We all have electronics. Or rather own, own is definitely a better word. And some of them are insanely expensive. And if you’re like me, you probably have more than three. This will probably include your mobile phone, your tablet e.g. Slate or iPad and your laptop.It only makes sense that you will know how to care for your tablet, smart-phone or any other precious (and insanely expensive) hardware prized possession.
So I recently came across a very uncared for Galaxy Tab, the 7.1. Look at the image above again; I shed a tear every time I see it. LCare tips:
- Screen – A tablet screen is generally made out of glass so the tips should be pretty basic but important. DO NOT drop it. It doesn’t matter ifyou drop it on a hard surface or on a soft surface. These items have a way of catapulting themselves interestingly on a tiled floor when you innocently toss them even on the most harmless looking duvet on the sofa. Never forget, it is glass and chances that it will actually break when dropped are high. Only use lint-free cloth for the screen. Do not use just any cloth. Rough cloth will scratch the surface. You can also use a micro-fiber cloth to gently wipe the screen. Micro-fiber cloth can be purchased relatively cheaply. The screen is not a place to aggressively try to burn your dinner calories. Avoid alcohol or industrial spirit on the screen. Invest in a screen protector. These work beautifully on a tablet screen in that they will avoid finger smudges that most clean freaks cannot deal with too well. There a common belief that Gorilla glass is tamper and scratch proof so dropping or direct abrasion on the screen will not do any harm, but why take the risk?
- Environment – Excessive heat or cold will destroy your device. Anything upwards of 70 degrees is excessive heat. This is basically a reference to heat dispensed by water heaters, fire, cookers, and microwaves. You get the drift, don’t you? Also keep it away from cold places like inside the fridge, in the rain or in the Antarctica. DO NOT wash the tablet with soap and water under any circumstances; keep it away from any liquids always. I actually know someone who washed their Galaxy Note? As in washed it with water in a drunken feel-good moment. Did the Note survive? Let’s just say he uses it as a paper weight now. What a waste of good hardware?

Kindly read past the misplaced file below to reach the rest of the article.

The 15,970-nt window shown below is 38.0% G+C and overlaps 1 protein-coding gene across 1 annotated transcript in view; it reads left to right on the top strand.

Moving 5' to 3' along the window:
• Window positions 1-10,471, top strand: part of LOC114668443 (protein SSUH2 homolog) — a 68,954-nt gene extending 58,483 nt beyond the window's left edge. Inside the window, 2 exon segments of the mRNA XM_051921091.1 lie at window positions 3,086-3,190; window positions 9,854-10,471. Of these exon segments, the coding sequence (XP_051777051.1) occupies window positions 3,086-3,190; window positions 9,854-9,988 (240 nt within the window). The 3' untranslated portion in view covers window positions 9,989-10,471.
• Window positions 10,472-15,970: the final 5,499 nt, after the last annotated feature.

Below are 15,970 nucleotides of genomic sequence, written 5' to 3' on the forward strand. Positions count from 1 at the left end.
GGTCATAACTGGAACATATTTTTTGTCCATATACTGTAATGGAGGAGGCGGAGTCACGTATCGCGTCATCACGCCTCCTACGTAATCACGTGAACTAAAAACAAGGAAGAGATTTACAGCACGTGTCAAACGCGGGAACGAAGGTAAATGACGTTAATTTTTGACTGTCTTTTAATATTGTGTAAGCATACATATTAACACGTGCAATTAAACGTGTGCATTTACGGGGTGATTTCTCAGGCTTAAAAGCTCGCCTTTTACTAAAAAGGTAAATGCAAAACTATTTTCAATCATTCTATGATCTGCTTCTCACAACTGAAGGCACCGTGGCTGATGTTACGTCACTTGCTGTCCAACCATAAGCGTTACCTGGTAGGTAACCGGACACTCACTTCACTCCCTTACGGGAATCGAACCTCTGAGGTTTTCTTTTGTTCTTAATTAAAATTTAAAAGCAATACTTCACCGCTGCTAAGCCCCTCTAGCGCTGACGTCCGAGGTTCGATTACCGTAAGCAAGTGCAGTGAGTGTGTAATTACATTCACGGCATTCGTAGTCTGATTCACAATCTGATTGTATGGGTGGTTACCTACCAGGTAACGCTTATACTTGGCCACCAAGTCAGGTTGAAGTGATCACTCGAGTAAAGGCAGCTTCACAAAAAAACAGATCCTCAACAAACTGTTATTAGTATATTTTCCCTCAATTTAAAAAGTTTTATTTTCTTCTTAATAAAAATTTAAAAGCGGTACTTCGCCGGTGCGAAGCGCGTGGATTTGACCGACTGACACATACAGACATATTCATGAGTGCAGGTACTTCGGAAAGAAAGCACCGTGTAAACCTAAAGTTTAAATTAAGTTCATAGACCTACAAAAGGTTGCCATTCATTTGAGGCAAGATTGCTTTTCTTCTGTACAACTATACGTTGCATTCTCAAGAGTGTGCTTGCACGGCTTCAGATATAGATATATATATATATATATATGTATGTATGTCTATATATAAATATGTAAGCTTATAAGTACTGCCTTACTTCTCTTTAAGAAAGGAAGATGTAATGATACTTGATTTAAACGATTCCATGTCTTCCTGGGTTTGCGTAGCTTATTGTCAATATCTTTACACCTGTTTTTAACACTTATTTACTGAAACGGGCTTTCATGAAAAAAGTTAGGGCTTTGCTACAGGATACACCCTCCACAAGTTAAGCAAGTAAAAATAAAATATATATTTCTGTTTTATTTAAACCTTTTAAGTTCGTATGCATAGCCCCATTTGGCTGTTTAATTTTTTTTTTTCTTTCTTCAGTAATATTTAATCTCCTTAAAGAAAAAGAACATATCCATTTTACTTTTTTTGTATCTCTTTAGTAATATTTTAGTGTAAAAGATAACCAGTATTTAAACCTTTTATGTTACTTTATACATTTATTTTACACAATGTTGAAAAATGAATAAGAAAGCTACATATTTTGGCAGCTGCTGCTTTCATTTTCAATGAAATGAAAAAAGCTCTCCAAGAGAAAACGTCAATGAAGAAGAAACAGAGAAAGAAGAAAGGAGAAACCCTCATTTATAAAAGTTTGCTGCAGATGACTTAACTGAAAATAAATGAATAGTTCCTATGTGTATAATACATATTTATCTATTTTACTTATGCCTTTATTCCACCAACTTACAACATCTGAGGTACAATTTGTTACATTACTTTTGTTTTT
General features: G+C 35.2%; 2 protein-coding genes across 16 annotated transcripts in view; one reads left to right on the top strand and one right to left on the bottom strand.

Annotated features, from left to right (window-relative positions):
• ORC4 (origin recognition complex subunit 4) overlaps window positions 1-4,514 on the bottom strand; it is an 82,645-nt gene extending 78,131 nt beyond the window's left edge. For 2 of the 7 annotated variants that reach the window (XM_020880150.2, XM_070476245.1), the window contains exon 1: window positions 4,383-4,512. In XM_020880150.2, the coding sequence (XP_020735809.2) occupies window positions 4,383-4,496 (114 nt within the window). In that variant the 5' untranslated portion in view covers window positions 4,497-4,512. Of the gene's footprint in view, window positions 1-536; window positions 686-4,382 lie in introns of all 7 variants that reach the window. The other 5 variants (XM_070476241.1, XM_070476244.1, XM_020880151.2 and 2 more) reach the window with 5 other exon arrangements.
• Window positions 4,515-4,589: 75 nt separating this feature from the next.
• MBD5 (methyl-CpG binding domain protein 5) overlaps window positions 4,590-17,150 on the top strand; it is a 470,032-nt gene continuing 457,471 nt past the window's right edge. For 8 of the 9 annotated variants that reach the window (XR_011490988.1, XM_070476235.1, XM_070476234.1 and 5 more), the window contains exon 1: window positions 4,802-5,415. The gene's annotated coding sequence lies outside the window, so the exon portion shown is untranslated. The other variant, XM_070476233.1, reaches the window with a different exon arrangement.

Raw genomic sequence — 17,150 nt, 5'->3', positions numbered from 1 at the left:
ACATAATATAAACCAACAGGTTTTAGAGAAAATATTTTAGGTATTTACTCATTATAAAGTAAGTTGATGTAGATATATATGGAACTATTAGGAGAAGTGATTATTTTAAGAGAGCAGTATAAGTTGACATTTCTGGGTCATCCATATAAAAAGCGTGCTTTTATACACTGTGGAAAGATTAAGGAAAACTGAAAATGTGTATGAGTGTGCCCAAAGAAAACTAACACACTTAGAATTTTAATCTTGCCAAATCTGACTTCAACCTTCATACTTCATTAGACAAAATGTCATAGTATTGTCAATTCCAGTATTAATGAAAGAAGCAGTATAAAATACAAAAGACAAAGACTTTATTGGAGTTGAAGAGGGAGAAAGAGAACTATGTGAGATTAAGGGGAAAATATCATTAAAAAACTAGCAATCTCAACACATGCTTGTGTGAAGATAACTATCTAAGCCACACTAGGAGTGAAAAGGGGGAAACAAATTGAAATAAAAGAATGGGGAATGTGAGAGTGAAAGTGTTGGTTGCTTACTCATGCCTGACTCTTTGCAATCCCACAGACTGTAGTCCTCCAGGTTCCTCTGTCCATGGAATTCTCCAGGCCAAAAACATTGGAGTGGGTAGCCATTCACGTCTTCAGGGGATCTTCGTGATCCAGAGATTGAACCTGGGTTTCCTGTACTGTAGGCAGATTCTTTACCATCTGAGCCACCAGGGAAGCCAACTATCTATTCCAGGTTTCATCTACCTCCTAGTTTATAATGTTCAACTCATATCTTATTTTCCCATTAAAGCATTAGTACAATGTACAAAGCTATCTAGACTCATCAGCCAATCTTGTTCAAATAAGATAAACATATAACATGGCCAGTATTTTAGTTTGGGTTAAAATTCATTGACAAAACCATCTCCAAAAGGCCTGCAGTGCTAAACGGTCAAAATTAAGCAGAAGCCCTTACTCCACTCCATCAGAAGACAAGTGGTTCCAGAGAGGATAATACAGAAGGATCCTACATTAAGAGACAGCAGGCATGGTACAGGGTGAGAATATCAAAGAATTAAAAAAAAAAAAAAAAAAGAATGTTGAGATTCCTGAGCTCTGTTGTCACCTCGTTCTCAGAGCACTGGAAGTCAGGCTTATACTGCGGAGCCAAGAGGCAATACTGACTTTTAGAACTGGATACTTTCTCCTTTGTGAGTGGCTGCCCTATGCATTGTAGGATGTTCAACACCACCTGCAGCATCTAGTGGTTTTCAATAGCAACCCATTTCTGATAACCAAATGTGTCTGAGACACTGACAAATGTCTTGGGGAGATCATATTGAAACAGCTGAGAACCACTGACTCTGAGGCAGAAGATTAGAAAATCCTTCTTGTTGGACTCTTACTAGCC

- External Body – Invest in a carry case; there’s no point investing 1000 USD (85,000 KES) in a tablet and then not buying a carry case worth 40 USD (3500 KES). Also be sure to avoid carrying your tab in a very compacted environment like in between heavy books, under heavy objects or near the rear tyre of your car. As you may have guessed by now, that is what happened to the Galaxy Tab 7.1 in the image at the beginning of this blog-post. It was crushed by an 18 wheeler. RIP Galaxy Tab. (weeps a little on the inside)
- Battery – Your battery will eventually wear out (there’s no question about this) but this will probably take quite some time or quite a long time depending on what you have. As is customary with most content-consumption, handheld devices that are used on an everyday basis, power saving is an issue and one is constantly temped to put it on constant power or direct charge. This is wrong as it wears the battery out by making the tablet permanently dependent on direct power. Also get a software upgrade where necessary. The folks down at dev back rooms are normally working hard to get newer Operating Systems running lower power. You can also run through a power cycle by charging your device to full power then running it to zero at least once every 2 months.